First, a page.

In a long-anticipated development, the Securities and Exchange Commission has announced it will hold an open meeting on August 21 at which it would approve new guidance impacting proxy advisory firms as well as the institutional investors and advisors utilizing their services. The announcement, posted on the agency’s website, detailed two separate agenda items for the meeting giving a little insight on what to possibly expect at the meeting.
- Investor Use of Proxy Advisory Firms – The first agenda item concerns guidance regarding how institutional investors and investment advisors utilize proxy advisory firm services. Based on earlier public statements by SEC officials, this could potentially include new parameters about what actions must be taken in order for entities with fiduciary voting responsibilities to uphold those duties.
- SEC Rules on Proxy Voting – The second agenda item will include “an interpretation and related guidance” regarding the “applicability of certain rules” to proxy voting advice. This likely will focus on what behaviors proxy advisory firms must exhibit in order to maintain the exemption to the federal proxy solicitation rules.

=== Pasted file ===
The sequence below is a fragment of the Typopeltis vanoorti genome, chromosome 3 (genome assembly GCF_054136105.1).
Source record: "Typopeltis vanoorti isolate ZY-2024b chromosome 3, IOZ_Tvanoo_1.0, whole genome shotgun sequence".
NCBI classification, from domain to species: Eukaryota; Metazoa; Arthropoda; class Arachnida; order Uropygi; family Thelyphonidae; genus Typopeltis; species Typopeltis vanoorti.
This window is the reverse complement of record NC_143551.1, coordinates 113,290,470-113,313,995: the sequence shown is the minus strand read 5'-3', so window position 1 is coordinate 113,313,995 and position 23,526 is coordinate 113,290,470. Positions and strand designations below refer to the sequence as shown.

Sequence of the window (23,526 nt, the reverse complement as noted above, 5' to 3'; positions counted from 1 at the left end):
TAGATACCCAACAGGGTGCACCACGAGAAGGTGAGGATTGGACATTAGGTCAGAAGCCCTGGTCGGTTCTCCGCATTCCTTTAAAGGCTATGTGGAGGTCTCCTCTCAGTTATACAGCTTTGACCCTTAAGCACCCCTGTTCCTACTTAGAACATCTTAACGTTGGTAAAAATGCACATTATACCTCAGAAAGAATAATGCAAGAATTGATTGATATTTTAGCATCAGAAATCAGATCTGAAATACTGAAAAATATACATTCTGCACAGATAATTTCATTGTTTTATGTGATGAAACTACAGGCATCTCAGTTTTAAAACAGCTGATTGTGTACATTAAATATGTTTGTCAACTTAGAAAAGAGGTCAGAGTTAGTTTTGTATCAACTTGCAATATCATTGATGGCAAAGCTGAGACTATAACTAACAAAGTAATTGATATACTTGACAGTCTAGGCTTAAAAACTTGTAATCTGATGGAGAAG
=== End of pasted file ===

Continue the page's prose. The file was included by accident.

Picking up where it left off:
Although we will not know what the SEC plans to do until the meeting, here are a couple of observations about the agenda:
- Guidance and Interpretations – Not Rulemaking: The announcement does not include any mention of a rulemaking. Rulemaking would be the most permanent and authoritative action the SEC could take to address proxy advisory firms. Guidance and interpretations can be extremely influential on market behaviors and participants. However, from a legal and technical perspective, each lacks the same authoritative nature and permanence as a rulemaking.
- Guidance – Staff or Commission? The SEC can issue either Staff or Commission-level guidance. Commission-level guidance carries significantly more authority than Staff-level guidance and is much more difficult to change. In fact, Commission-level guidance parallels much more closely to a rulemaking. Staff guidance, while having the potential to be impactful, can be changed much easier when the SEC shifts to a Democrat majority in an Administration change.
- Interpretations Mirror Staff Guidance: Staff interpretations provide guidance for those complying with the federal securities laws, but like guidance, do not represent a legally binding requirement. Yet, they are enormously influential and do have the impact of dictating market practices in other areas.
The Center will provide a detailed explanation of the Commission's actions in our update next week.